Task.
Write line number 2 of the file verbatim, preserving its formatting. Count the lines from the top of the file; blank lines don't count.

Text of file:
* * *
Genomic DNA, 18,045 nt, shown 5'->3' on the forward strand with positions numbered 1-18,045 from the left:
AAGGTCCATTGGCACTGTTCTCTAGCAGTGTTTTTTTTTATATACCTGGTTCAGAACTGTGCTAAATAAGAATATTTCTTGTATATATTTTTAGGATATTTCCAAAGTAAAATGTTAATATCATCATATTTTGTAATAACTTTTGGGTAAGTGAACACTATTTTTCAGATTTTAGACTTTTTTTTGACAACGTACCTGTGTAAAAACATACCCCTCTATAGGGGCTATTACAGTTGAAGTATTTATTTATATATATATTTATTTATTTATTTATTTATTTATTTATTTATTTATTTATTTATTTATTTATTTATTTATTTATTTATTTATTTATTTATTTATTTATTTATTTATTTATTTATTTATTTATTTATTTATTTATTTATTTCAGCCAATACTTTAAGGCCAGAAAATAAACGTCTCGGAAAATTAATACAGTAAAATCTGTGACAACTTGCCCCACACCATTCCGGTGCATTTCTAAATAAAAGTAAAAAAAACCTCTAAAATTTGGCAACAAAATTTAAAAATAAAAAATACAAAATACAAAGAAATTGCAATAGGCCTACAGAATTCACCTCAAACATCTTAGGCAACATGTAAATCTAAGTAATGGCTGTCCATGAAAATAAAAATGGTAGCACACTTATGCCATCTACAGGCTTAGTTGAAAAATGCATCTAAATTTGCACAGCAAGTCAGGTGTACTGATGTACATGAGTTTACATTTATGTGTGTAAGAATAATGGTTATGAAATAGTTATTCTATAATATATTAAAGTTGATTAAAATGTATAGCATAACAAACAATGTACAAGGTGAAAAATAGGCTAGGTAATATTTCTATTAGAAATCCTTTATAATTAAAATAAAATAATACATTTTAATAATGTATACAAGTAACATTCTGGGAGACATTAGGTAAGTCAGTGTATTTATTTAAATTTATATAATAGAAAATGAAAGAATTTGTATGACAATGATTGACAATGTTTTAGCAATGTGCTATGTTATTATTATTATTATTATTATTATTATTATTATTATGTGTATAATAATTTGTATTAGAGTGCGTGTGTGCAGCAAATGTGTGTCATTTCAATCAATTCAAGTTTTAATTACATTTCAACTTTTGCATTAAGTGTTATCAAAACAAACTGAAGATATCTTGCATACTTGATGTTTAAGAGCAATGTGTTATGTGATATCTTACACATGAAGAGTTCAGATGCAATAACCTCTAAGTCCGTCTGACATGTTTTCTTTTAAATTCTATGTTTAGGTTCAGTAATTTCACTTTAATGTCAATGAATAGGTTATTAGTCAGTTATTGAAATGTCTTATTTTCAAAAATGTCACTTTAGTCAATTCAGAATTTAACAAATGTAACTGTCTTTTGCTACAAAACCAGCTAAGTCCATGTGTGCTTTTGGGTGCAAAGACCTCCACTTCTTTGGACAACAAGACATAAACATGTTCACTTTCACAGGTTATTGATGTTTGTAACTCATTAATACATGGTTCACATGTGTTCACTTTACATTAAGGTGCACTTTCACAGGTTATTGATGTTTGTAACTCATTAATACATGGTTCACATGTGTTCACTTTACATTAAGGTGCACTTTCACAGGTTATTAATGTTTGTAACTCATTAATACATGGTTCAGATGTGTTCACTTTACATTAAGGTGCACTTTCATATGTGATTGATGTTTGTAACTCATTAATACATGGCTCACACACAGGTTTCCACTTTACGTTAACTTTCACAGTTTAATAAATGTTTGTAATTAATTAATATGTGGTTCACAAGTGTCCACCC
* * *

AAGGTCCATTGGCACTGTTCTCTAGCAGTGTTTTTTTTTATATACCTGGTTCAGAACTGTGCTAAATAAGAATATTTCTTGTATATATTTTTAGGATATTTCCAAAGTAAAATGTTAATATCATCATATTTTGTAATAACTTTTGGGTAAGTGAACACTATTTTTCAGATTTTAGACTTTTTTTTGACAACGTACCTGTGTAAAAACATACCCCTCTATAGGGGCTATTACAGTTGAAGTATTTATTTATATATATATTTATTTATTTATTTATTTATTTATTTATTTATTTATTTATTTATTTATTTATTTATTTATTTATTTATTTATTTATTTATTTATTTATTTATTTATTTATTTATTTATTTATTTATTTATTTATTTATTTCAGCCAATACTTTAAGGCCAGAAAATAAACGTCTCGGAAAATTAATACAGTAAAATCTGTGACAACTTGCCCCACACCATTCCGGTGCATTTCTAAATAAAAGTAAAAAAAACCTCTAAAATTTGGCAACAAAATTTAAAAATAAAAAATACAAAATACAAAGAAATTGCAATAGGCCTACAGAATTCACCTCAAACATCTTAGGCAACATGTAAATCTAAGTAATGGCTGTCCATGAAAATAAAAATGGTAGCACACTTATGCCATCTACAGGCTTAGTTGAAAAATGCATCTAAATTTGCACAGCAAGTCAGGTGTACTGATGTACATGAGTTTACATTTATGTGTGTAAGAATAATGGTTATGAAATAGTTATTCTATAATATATTAAAGTTGATTAAAATGTATAGCATAACAAACAATGTACAAGGTGAAAAATAGGCTAGGTAATATTTCTATTAGAAATCCTTTATAATTAAAATAAAATAATACATTTTAATAATGTATACAAGTAACATTCTGGGAGACATTAGGTAAGTCAGTGTATTTATTTAAATTTATATAATAGAAAATGAAAGAATTTGTATGACAATGATTGACAATGTTTTAGCAATGTGCTATGTTATTATTATTATTATTATTATTATTATTATTATTATGTGTATAATAATTTGTATTAGAGTGCGTGTGTGCAGCAAATGTGTGTCATTTCAATCAATTCAAGTTTTAATTACATTTCAACTTTTGCATTAAGTGTTATCAAAACAAACTGAAGATATCTTGCATACTTGATGTTTAAGAGCAATGTGTTATGTGATATCTTACACATGAAGAGTTCAGATGCAATAACCTCTAAGTCCGTCTGACATGTTTTCTTTTAAATTCTATGTTTAGGTTCAGTAATTTCACTTTAATGTCAATGAATAGGTTATTAGTCAGTTATTGAAATGTCTTATTTTCAAAAATGTCACTTTAGTCAATTCAGAATTTAACAAATGTAACTGTCTTTTGCTACAAAACCAGCTAAGTCCATGTGTGCTTTTGGGTGCAAAGACCTCCACTTCTTTGGACAACAAGACATAAACATGTTCACTTTCACAGGTTATTGATGTTTGTAACTCATTAATACATGGTTCACATGTGTTCACTTTACATTAAGGTGCACTTTCACAGGTTATTGATGTTTGTAACTCATTAATACATGGTTCACATGTGTTCACTTTACATTAAGGTGCACTTTCACAGGTTATTAATGTTTGTAACTCATTAATACATGGTTCAGATGTGTTCACTTTACATTAAGGTGCACTTTCATATGTGATTGATGTTTGTAACTCATTAATACATGGCTCACACACAGGTTTCCACTTTACGTTAACTTTCACAGTTTAATAAATGTTTGTAATTAATTAATATGTGGTTCACAAGTGTCCACCC